Laser Beam Machining (LBM) process involves the use of a laser beam and heat energy for removing materials from a workpiece. Furthermore, LBM is ideal for use in both drilling and cutting processes. It can machine very small holes or cut complex geometries in hard materials.

    Besides, LBM is ideal for use in both drilling and cutting processes. It also works great for partial cutting or engraving, steel metal trimming, resistor trimming, and blanking.

    Additionally, LBM has a rapid cutting rate and the ability to cut shallow angles. It makes automating complex cutting patterns quite easy. No tool wear or breakage occurs during machining with LBM as it is a non-contact process.

    Get Your Custom Machined Parts Started

    cnc machining services for custom parts

    By now, you may have gained an in-depth understanding of the different types of machining processes, and found their respective advantages. Need custom-machined parts with complex geometries in the shortest possible time? Then RapidDirect is the ideal manufacturing partner for you.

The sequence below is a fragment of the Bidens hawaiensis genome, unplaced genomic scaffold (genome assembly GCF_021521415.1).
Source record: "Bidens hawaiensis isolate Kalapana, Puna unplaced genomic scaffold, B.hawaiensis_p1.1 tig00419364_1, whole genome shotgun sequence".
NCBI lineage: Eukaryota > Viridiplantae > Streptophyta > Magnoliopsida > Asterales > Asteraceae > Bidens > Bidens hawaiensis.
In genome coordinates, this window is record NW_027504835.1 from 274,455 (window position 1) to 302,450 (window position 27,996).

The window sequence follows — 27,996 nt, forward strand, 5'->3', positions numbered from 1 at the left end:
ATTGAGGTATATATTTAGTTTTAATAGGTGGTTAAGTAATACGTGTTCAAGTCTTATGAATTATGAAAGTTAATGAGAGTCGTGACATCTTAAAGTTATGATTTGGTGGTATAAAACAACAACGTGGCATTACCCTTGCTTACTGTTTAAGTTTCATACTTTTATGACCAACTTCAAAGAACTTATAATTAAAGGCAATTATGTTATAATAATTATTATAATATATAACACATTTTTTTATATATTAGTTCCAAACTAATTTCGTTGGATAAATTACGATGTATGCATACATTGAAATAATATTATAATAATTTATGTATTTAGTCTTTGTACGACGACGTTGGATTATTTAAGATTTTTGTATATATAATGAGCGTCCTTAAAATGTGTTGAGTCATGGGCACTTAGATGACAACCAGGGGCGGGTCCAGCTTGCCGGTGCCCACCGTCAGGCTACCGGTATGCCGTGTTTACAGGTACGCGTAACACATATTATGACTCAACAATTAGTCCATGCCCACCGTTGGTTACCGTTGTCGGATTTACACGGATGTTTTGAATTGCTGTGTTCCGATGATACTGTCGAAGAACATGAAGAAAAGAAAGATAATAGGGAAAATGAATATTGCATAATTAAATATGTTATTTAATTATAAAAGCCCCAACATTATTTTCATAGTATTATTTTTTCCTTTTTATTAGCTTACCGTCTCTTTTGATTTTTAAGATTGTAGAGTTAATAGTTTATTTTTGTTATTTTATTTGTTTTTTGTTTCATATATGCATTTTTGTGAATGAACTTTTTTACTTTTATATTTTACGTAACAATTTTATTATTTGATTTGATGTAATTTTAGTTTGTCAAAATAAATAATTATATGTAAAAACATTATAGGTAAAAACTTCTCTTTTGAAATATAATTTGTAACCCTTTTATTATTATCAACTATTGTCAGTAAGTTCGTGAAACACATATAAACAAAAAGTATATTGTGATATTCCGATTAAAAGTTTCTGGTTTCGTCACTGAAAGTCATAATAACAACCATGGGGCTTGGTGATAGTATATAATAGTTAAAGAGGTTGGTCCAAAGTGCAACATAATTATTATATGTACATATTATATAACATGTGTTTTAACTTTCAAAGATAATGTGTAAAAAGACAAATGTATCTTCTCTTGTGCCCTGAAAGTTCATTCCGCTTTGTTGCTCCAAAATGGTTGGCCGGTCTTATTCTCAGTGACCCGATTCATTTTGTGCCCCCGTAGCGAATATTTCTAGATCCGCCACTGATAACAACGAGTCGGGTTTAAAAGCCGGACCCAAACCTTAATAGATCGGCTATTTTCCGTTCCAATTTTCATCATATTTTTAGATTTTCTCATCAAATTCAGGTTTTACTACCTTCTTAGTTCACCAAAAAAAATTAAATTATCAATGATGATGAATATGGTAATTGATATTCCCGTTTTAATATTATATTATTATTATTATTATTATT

RapidDirect renders machining services across and we undertake both conventional and unconventional machining. We have professional machining experts, over 150 sets of 3, 4, and 5-axis and other CNC machines, guaranteeing a quick turnaround and top-quality products. Regardless of the machining techniques your product requires,  we’d always deliver.

    We offer free and Automatic DFM analysis and feedback as well as Instant CNC online quotes. Moreover, we are always available to answer your questions as well as make revisions to your design with our 24/7 engineering support. So, contact RapidDirect today for your machining needs.